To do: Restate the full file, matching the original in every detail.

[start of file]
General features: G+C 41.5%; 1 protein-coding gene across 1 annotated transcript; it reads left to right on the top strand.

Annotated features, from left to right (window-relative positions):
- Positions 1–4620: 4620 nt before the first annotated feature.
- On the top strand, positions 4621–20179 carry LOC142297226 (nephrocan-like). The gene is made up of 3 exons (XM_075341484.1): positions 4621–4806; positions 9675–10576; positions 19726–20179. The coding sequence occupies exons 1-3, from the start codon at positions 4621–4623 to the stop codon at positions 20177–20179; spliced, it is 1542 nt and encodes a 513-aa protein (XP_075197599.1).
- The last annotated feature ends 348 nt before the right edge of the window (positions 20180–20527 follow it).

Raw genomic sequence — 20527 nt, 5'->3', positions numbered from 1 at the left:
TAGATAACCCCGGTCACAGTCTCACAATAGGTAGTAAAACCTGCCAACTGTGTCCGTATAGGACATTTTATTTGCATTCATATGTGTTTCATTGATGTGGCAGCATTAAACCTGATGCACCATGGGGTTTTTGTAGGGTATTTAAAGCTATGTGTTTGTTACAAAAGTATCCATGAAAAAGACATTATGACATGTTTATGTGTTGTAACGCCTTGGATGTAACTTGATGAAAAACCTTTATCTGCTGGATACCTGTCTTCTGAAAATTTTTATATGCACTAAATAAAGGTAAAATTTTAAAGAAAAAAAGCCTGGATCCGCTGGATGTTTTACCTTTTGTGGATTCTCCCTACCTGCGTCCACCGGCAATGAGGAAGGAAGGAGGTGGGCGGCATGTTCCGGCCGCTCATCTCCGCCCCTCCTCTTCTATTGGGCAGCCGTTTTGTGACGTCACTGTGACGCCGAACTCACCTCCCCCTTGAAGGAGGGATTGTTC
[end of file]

General features: G+C 41.5%; 1 protein-coding gene across 1 annotated transcript; it reads left to right on the top strand.

Annotated features, from left to right (window-relative positions):
- Positions 1–4620: 4620 nt before the first annotated feature.
- On the top strand, positions 4621–20179 carry LOC142297226 (nephrocan-like). The gene is made up of 3 exons (XM_075341484.1): positions 4621–4806; positions 9675–10576; positions 19726–20179. The coding sequence occupies exons 1-3, from the start codon at positions 4621–4623 to the stop codon at positions 20177–20179; spliced, it is 1542 nt and encodes a 513-aa protein (XP_075197599.1).
- The last annotated feature ends 348 nt before the right edge of the window (positions 20180–20527 follow it).

Raw genomic sequence — 20527 nt, 5'->3', positions numbered from 1 at the left:
TAGATAACCCCGGTCACAGTCTCACAATAGGTAGTAAAACCTGCCAACTGTGTCCGTATAGGACATTTTATTTGCATTCATATGTGTTTCATTGATGTGGCAGCATTAAACCTGATGCACCATGGGGTTTTTGTAGGGTATTTAAAGCTATGTGTTTGTTACAAAAGTATCCATGAAAAAGACATTATGACATGTTTATGTGTTGTAACGCCTTGGATGTAACTTGATGAAAAACCTTTATCTGCTGGATACCTGTCTTCTGAAAATTTTTATATGCACTAAATAAAGGTAAAATTTTAAAGAAAAAAAGCCTGGATCCGCTGGATGTTTTACCTTTTGTGGATTCTCCCTACCTGCGTCCACCGGCAATGAGGAAGGAAGGAGGTGGGCGGCATGTTCCGGCCGCTCATCTCCGCCCCTCCTCTTCTATTGGGCAGCCGTTTTGTGACGTCACTGTGACGCCGAACTCACCTCCCCCTTGAAGGAGGGATTGTTC